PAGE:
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House Passes Hate Crimes Senate On Deck


The House voted 281 to 146 Thursday to pass a Defense Department funding bill that includes a measure extending hate-crimes protections to people targeted on the basis of their gender, gender identity, sexual orientation, or disability.

The conference report for the Defense bill, which is a melding of the versions passed separately in the House and the Senate, will now move to a vote in the Senate as early as next week.

"The week of the 13th, we expect the Senate will take up the conference report and pass it as well, and then the bill gets pushed over the finish line and sent to the president's desk for signature," said Allison Herwitt, legislative director of the Human Rights Campaign.

At Thursday's press briefing, White House press secretary Robert Gibbs pledged that President Barack Obama would sign the legislation.

Herwitt said the legislation should remain intact exactly as it passed the House. "A conference report cannot be amended, so it's simply an up or down vote in the Senate," she said. "We are extremely optimistic."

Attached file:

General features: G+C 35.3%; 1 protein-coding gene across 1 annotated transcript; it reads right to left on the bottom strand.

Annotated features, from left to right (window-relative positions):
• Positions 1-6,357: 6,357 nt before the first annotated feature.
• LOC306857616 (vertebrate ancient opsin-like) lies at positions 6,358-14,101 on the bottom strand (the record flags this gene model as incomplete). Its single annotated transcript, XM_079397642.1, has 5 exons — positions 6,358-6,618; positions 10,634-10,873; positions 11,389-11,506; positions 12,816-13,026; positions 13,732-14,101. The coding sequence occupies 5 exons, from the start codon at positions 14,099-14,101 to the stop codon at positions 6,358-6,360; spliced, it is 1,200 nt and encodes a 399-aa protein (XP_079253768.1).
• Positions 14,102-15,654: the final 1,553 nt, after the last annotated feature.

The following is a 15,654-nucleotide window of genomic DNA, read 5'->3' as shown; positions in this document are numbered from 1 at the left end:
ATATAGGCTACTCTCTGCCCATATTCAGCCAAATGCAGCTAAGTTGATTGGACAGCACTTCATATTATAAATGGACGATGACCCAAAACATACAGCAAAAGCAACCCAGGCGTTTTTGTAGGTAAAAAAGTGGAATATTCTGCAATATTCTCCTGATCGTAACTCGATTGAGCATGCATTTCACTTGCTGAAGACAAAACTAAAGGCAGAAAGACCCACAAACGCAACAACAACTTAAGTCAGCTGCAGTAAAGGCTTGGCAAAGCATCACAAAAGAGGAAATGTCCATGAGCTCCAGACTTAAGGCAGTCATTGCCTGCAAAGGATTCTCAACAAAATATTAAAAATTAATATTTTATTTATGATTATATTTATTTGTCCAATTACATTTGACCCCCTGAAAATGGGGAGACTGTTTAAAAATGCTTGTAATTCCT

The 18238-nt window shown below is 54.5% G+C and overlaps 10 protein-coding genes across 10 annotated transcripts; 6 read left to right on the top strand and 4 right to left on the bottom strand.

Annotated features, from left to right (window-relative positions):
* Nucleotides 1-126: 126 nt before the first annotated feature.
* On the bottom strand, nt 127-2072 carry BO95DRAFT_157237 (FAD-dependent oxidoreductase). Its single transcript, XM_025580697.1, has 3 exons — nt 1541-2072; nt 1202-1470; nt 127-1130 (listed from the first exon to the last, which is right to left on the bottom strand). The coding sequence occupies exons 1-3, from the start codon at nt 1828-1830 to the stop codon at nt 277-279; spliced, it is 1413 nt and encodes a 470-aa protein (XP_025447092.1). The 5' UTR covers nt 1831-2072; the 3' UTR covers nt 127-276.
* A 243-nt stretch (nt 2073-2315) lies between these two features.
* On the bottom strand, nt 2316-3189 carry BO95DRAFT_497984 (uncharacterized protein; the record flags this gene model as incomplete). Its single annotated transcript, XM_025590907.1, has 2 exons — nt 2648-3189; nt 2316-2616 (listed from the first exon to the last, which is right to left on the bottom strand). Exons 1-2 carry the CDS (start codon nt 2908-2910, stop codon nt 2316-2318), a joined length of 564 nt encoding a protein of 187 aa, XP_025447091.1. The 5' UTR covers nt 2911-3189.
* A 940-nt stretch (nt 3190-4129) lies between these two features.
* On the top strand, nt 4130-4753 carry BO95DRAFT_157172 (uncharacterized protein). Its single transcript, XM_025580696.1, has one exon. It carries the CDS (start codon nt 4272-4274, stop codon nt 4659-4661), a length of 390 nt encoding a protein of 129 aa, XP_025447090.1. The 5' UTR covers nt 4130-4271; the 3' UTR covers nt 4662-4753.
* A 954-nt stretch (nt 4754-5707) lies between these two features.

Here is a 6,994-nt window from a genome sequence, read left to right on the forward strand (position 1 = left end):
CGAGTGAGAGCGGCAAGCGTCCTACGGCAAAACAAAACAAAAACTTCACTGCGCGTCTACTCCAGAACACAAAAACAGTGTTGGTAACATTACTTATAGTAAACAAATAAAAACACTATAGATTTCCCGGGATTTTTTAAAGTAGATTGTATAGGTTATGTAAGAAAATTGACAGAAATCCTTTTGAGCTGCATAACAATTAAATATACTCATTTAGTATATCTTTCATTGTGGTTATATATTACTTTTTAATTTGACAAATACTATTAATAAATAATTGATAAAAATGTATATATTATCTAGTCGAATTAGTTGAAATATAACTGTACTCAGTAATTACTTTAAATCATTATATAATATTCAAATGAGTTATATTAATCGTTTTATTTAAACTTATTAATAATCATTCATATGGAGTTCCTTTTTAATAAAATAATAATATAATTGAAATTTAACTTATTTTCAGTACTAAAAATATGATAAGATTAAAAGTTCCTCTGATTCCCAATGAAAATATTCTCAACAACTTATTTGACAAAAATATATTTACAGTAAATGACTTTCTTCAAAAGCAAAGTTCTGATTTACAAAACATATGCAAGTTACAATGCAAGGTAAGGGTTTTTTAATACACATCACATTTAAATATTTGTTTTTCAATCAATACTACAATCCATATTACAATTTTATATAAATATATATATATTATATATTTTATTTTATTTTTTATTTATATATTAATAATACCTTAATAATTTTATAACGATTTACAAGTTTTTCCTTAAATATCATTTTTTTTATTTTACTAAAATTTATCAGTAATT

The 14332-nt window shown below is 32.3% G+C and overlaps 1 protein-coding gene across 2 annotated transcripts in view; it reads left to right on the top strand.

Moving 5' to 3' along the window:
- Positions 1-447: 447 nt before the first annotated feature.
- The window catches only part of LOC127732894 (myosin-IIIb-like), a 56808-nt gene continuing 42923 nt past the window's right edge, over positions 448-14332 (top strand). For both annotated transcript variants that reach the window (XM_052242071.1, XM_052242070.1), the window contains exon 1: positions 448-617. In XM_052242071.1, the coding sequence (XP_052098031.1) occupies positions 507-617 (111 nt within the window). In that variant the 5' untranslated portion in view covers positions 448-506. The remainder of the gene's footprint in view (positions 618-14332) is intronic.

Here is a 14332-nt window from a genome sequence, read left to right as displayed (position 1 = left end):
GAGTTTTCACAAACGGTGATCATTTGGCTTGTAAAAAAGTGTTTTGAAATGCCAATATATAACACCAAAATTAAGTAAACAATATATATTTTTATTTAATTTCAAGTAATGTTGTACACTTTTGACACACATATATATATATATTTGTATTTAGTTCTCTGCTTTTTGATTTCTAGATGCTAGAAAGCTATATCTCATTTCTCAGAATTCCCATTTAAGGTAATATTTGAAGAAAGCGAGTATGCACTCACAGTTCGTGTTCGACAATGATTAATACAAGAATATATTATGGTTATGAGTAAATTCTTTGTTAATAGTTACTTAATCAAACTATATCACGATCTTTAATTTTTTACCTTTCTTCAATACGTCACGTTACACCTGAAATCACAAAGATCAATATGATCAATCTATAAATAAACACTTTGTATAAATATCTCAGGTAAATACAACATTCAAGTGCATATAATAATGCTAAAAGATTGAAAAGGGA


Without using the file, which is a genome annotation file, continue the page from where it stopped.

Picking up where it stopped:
The conference report kept several amendments that were offered by Republicans but dropped the most problematic amendment, which would have included the death penalty as a possible sentence for perpetrating a hate crime.

The two provisions that remained added additional First Amendment protections to the measure and charged the U.S. attorney general with providing guidelines for determining whether a hate crime has been committed.

Herwitt highlighted the work of senators Patrick Leahy, Carl Levin, and Susan Collins as well as representatives John Conyers, Tammy Baldwin, and Mark Kirk as instrumental in ensuring passage of the measure. "And of course, the years of work that Senator Kennedy did," she added. "What a tribute that it's going to become law this year."

Sen. Edward Kennedy of Massachusetts, who passed away this August, and Rep. John Conyers of Michigan originally introduced legislation to expand hate-crimes protections in both chambers of Congress in 2001. The legislation was renamed the Matthew Shepard Hate Crimes Prevention Act in honor of Matthew Shepard, a 21-year-old gay man who was brutally murdered in Laramie, Wyo., in 1998.

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